MORE PRETTY THINGS: Sakura 2009

April 6, 2009 3:47 am Published by

Quite often, you can spend almost an hour trying to drive a couple of kilometers in surburban Japan. For the past few days though, views like this have made what is normally a teeth-grinding chore into a pleasant cruise.

I can see now why Japanese people make such a big deal about the annual sakurasaku, or blooming of sakura blossoms. When you get a few big trees together, the contrast of the dark, writhing trunks and translucent canopy of blossoms turns a simple patch of park into a work of living art.

I could have gone to a more famous place like Tokyo’s Yoyogi Park, but instead went to another large local park about half an hour from the house. I’m kind of glad I did, since the trees were quite spectacular there too.

For the past few days on the Kanto plain (the areas surrounding Tokyo), we’ve had very mild weather and not much wind. This has meant that the delicate flowers, which can be easily wiped out by a small bit of rain or strong breeze, have had a chance to bloom in full.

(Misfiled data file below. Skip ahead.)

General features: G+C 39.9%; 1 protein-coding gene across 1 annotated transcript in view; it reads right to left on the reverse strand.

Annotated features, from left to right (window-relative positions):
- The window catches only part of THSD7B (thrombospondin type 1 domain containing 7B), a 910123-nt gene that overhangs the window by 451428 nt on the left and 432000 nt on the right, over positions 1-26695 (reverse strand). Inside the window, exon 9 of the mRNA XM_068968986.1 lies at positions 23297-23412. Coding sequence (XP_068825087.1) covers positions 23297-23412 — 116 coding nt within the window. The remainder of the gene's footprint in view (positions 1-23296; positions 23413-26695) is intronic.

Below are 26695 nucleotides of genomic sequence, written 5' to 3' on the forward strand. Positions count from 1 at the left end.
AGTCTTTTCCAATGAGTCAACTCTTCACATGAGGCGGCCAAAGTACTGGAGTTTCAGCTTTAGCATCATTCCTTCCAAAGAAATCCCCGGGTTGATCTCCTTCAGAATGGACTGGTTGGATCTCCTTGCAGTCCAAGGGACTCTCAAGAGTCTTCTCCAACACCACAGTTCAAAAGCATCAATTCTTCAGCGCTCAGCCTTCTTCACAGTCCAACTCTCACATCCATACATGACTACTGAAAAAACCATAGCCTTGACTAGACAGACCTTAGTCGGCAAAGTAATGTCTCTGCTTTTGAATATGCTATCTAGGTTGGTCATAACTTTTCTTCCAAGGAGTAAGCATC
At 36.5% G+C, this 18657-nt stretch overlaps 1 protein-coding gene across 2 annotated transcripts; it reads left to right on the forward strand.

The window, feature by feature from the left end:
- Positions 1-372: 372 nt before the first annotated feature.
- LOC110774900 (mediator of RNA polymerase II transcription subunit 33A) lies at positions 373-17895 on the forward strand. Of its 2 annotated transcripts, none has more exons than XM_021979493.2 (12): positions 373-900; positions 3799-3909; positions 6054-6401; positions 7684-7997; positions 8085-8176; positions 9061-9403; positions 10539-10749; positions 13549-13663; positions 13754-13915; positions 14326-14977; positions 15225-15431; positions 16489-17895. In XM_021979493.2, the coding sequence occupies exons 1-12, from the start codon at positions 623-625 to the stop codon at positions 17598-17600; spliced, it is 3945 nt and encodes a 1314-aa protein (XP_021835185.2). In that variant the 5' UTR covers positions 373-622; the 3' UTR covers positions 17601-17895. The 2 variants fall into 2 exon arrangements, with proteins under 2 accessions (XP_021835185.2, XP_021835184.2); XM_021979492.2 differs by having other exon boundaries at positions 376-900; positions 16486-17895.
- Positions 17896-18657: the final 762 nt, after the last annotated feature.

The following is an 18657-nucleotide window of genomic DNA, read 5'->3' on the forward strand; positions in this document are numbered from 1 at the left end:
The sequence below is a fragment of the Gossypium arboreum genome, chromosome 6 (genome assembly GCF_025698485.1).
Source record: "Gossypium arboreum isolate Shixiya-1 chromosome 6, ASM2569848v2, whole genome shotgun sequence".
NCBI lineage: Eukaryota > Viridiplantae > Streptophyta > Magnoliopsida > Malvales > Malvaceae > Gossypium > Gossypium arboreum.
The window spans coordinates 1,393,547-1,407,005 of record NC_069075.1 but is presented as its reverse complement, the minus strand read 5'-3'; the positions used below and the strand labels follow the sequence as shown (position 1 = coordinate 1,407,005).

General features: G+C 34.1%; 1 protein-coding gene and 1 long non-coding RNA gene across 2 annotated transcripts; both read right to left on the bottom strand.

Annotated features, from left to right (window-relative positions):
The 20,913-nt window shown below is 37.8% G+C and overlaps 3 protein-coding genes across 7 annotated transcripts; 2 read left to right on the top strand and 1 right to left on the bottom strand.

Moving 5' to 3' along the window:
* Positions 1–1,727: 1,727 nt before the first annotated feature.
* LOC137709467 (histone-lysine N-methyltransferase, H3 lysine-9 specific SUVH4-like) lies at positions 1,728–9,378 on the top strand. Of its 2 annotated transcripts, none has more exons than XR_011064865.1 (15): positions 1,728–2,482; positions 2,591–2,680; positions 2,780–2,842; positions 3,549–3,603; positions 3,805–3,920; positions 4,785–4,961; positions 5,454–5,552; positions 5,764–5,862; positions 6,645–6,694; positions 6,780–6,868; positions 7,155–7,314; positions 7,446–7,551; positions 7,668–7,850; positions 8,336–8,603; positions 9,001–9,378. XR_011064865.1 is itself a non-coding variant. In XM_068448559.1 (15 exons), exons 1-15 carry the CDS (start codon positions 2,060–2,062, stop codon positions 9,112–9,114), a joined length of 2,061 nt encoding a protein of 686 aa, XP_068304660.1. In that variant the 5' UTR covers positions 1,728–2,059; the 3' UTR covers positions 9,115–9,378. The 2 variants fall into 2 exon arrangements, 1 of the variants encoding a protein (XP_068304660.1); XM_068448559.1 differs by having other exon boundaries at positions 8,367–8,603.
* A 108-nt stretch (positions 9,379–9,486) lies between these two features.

Before I took up this whole auto journalism thing, I used to work as a 3D graphics artist. One job I worked on was a Panasonic video camera commercial, where an enormous 3D cherry tree was combined with live-action junior school kids. The beginning of April is when the school year starts, so there’s a connotation between cherry blossoms and little kids starting their first day at school, so the ads were obviously targeting parents, telling them to buy a camera to record some precious memories, you get the idea.

My job was to cover this enormous tree with 3D cherry blossoms. This was the first time I had seen them for real, and was pretty happy that the real ones looked like how I remembered doing them!

I suppose I should take a pic of my ’32 under one. Hopefully the car lasts a bit longer than a cherry blossom does. There’s a drifting metaphor in here somewhere.

This one is right near the house. One of the surprising things about these trees is driving around and seeing ones that you had never really noticed before, but have become a mass of pink. In a couple of weeks, they’ll all be back to the way they were though, with fresh green leaves sprouting instead.

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This post was written by Alexi

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